Does the expression "keep your friends close, but your enemies closer," apply here? Barack Obama keeps his chief rival close at hand — as Secretary of State. His major opponent during the Democratic primaries, Hillary Clinton will now be reporting directly to President Obama — and defending his foreign policy. "Bringing her into the cabinet puts her in a position where she has to defend Obama's ideas," says UW Madison political scientist Charles Franklin. "A secretary of state has some autonomy, but ultimately is responsible to the president. At the same time, he doesn't have much foreign policy experience."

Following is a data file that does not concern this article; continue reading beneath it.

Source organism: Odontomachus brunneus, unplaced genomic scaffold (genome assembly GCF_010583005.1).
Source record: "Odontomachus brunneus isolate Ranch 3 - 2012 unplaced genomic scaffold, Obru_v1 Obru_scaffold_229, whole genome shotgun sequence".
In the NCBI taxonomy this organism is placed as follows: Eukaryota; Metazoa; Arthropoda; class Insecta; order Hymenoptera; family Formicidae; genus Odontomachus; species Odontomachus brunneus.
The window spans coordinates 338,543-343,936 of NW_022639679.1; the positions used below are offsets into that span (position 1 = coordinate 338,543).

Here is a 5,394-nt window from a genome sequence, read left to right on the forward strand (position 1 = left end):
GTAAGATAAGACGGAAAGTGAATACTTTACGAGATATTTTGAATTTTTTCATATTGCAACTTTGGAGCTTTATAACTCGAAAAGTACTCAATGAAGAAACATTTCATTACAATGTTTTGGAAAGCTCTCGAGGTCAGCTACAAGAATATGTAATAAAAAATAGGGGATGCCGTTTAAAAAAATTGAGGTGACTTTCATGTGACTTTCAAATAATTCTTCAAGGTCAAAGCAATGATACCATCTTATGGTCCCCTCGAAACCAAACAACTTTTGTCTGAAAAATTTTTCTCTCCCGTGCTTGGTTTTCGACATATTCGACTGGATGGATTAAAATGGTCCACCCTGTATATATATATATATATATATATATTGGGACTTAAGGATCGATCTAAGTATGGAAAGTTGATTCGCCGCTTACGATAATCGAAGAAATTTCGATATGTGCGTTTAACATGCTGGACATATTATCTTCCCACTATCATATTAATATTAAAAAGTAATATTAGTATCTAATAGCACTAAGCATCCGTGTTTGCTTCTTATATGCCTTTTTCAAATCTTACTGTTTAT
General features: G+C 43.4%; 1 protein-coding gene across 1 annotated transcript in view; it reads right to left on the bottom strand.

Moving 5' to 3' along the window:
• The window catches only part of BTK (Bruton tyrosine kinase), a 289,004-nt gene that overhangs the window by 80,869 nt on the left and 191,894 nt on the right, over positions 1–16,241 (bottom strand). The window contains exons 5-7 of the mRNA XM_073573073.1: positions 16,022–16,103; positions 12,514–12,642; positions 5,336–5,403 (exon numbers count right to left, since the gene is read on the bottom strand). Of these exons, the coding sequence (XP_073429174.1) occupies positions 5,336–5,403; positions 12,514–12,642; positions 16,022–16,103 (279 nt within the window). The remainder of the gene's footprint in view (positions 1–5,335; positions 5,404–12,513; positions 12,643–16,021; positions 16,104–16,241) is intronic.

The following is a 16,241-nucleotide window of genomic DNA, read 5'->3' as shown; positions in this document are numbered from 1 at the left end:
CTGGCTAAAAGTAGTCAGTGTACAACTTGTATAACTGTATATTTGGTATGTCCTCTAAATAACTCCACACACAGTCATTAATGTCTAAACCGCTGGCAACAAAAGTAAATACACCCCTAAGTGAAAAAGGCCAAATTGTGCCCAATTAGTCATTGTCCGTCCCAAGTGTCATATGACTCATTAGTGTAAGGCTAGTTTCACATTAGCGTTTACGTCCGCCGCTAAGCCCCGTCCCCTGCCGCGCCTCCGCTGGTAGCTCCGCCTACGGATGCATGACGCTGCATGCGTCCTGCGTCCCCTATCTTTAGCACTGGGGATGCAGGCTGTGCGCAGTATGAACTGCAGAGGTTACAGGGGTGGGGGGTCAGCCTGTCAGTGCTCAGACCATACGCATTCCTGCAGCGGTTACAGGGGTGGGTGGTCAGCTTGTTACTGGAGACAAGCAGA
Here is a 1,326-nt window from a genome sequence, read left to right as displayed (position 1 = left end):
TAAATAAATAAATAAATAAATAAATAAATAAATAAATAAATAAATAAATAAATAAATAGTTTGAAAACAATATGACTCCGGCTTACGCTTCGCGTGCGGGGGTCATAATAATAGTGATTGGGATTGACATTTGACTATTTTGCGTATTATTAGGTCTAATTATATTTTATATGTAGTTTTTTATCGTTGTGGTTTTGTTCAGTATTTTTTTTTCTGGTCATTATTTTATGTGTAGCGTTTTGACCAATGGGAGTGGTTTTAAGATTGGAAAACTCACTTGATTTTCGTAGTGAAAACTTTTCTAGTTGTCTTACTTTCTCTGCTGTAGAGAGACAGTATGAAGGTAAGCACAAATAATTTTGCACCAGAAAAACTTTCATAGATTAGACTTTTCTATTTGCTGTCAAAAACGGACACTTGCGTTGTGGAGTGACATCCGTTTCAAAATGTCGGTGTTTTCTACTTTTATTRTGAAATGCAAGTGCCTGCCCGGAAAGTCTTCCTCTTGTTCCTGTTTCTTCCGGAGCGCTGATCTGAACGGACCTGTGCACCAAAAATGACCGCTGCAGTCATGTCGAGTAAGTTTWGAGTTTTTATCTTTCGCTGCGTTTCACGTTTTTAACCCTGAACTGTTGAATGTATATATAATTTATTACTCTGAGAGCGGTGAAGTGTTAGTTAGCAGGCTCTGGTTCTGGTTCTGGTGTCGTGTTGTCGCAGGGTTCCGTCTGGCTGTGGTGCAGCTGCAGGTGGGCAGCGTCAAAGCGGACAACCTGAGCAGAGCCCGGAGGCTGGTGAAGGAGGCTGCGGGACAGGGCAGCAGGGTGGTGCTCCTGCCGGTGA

Franklin does not expect former President Bill Clinton to play much of a foreign policy role. "While it's certainly reasonable that she might talk to President Clinton, it's really important for her to be the secretary of state."
President Clinton's much publicized connections overseas may become an issue. "The interesting question is, in the confirmation process, how much are Republicans going to go over Senator Clinton's, and especially President Clinton's record and finances with a fine tooth comb," says Franklin. "We've seen that road before, and it hasn't been very pretty."